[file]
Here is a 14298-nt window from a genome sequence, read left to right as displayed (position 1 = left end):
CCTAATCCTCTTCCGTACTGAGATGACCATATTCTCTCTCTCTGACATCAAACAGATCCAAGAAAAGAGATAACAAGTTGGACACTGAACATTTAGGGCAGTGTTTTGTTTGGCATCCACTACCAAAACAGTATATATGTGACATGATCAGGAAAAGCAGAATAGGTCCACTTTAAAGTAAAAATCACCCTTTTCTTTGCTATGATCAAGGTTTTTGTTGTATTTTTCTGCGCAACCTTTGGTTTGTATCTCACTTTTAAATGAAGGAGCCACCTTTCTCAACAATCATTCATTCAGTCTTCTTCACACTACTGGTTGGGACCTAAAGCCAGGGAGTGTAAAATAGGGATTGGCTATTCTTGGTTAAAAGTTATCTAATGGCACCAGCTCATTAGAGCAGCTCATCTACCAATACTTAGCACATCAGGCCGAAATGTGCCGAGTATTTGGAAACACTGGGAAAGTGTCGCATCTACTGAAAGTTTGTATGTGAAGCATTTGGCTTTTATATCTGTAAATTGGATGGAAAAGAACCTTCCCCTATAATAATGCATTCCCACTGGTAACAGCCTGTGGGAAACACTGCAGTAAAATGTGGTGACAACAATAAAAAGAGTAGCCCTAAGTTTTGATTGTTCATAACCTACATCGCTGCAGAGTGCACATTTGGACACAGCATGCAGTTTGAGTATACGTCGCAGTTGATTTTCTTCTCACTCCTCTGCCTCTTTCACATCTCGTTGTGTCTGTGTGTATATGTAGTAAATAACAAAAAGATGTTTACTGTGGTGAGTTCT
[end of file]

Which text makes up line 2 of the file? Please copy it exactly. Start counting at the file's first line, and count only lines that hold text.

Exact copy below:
CCTAATCCTCTTCCGTACTGAGATGACCATATTCTCTCTCTCTGACATCAAACAGATCCAAGAAAAGAGATAACAAGTTGGACACTGAACATTTAGGGCAGTGTTTTGTTTGGCATCCACTACCAAAACAGTATATATGTGACATGATCAGGAAAAGCAGAATAGGTCCACTTTAAAGTAAAAATCACCCTTTTCTTTGCTATGATCAAGGTTTTTGTTGTATTTTTCTGCGCAACCTTTGGTTTGTATCTCACTTTTAAATGAAGGAGCCACCTTTCTCAACAATCATTCATTCAGTCTTCTTCACACTACTGGTTGGGACCTAAAGCCAGGGAGTGTAAAATAGGGATTGGCTATTCTTGGTTAAAAGTTATCTAATGGCACCAGCTCATTAGAGCAGCTCATCTACCAATACTTAGCACATCAGGCCGAAATGTGCCGAGTATTTGGAAACACTGGGAAAGTGTCGCATCTACTGAAAGTTTGTATGTGAAGCATTTGGCTTTTATATCTGTAAATTGGATGGAAAAGAACCTTCCCCTATAATAATGCATTCCCACTGGTAACAGCCTGTGGGAAACACTGCAGTAAAATGTGGTGACAACAATAAAAAGAGTAGCCCTAAGTTTTGATTGTTCATAACCTACATCGCTGCAGAGTGCACATTTGGACACAGCATGCAGTTTGAGTATACGTCGCAGTTGATTTTCTTCTCACTCCTCTGCCTCTTTCACATCTCGTTGTGTCTGTGTGTATATGTAGTAAATAACAAAAAGATGTTTACTGTGGTGAGTTCT